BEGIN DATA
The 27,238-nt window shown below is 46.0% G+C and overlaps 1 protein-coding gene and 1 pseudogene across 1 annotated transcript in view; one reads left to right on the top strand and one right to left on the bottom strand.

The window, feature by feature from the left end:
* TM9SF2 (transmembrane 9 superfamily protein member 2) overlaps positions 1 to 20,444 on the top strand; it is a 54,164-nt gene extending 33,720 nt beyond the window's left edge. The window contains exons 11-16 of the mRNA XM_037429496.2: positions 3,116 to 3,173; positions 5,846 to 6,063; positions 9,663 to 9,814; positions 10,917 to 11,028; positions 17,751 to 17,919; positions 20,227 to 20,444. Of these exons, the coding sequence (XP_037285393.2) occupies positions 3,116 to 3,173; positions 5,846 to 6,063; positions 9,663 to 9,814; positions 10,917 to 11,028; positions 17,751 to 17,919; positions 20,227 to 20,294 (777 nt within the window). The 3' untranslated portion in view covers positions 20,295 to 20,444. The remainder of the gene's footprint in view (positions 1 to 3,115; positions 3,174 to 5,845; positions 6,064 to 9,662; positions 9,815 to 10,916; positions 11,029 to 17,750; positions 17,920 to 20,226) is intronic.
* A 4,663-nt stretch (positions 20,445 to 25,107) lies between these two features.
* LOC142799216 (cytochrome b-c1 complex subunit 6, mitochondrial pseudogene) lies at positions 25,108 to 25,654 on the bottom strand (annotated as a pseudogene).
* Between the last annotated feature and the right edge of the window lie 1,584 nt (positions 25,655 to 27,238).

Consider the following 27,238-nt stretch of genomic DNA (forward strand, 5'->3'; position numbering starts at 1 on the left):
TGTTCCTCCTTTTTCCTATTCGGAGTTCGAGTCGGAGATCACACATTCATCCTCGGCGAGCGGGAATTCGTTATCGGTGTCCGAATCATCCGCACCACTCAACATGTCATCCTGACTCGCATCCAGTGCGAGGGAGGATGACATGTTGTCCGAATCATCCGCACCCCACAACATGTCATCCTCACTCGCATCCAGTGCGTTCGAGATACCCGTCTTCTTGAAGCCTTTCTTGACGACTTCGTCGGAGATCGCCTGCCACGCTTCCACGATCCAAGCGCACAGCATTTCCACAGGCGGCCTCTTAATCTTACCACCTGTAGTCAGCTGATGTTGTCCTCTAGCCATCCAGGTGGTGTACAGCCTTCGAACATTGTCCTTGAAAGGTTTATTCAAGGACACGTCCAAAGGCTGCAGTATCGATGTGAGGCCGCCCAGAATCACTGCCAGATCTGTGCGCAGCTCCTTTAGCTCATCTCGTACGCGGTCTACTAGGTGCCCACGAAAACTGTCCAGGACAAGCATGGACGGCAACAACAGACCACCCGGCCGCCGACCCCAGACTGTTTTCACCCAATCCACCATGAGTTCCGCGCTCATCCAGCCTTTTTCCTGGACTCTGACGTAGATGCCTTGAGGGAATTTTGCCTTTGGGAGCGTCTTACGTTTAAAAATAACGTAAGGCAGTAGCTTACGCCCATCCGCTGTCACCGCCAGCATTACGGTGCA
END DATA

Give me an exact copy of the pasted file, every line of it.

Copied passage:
The 27,238-nt window shown below is 46.0% G+C and overlaps 1 protein-coding gene and 1 pseudogene across 1 annotated transcript in view; one reads left to right on the top strand and one right to left on the bottom strand.

The window, feature by feature from the left end:
* TM9SF2 (transmembrane 9 superfamily protein member 2) overlaps positions 1 to 20,444 on the top strand; it is a 54,164-nt gene extending 33,720 nt beyond the window's left edge. The window contains exons 11-16 of the mRNA XM_037429496.2: positions 3,116 to 3,173; positions 5,846 to 6,063; positions 9,663 to 9,814; positions 10,917 to 11,028; positions 17,751 to 17,919; positions 20,227 to 20,444. Of these exons, the coding sequence (XP_037285393.2) occupies positions 3,116 to 3,173; positions 5,846 to 6,063; positions 9,663 to 9,814; positions 10,917 to 11,028; positions 17,751 to 17,919; positions 20,227 to 20,294 (777 nt within the window). The 3' untranslated portion in view covers positions 20,295 to 20,444. The remainder of the gene's footprint in view (positions 1 to 3,115; positions 3,174 to 5,845; positions 6,064 to 9,662; positions 9,815 to 10,916; positions 11,029 to 17,750; positions 17,920 to 20,226) is intronic.
* A 4,663-nt stretch (positions 20,445 to 25,107) lies between these two features.
* LOC142799216 (cytochrome b-c1 complex subunit 6, mitochondrial pseudogene) lies at positions 25,108 to 25,654 on the bottom strand (annotated as a pseudogene).
* Between the last annotated feature and the right edge of the window lie 1,584 nt (positions 25,655 to 27,238).

Consider the following 27,238-nt stretch of genomic DNA (forward strand, 5'->3'; position numbering starts at 1 on the left):
TGTTCCTCCTTTTTCCTATTCGGAGTTCGAGTCGGAGATCACACATTCATCCTCGGCGAGCGGGAATTCGTTATCGGTGTCCGAATCATCCGCACCACTCAACATGTCATCCTGACTCGCATCCAGTGCGAGGGAGGATGACATGTTGTCCGAATCATCCGCACCCCACAACATGTCATCCTCACTCGCATCCAGTGCGTTCGAGATACCCGTCTTCTTGAAGCCTTTCTTGACGACTTCGTCGGAGATCGCCTGCCACGCTTCCACGATCCAAGCGCACAGCATTTCCACAGGCGGCCTCTTAATCTTACCACCTGTAGTCAGCTGATGTTGTCCTCTAGCCATCCAGGTGGTGTACAGCCTTCGAACATTGTCCTTGAAAGGTTTATTCAAGGACACGTCCAAAGGCTGCAGTATCGATGTGAGGCCGCCCAGAATCACTGCCAGATCTGTGCGCAGCTCCTTTAGCTCATCTCGTACGCGGTCTACTAGGTGCCCACGAAAACTGTCCAGGACAAGCATGGACGGCAACAACAGACCACCCGGCCGCCGACCCCAGACTGTTTTCACCCAATCCACCATGAGTTCCGCGCTCATCCAGCCTTTTTCCTGGACTCTGACGTAGATGCCTTGAGGGAATTTTGCCTTTGGGAGCGTCTTACGTTTAAAAATAACGTAAGGCAGTAGCTTACGCCCATCCGCTGTCACCGCCAGCATTACGGTGCA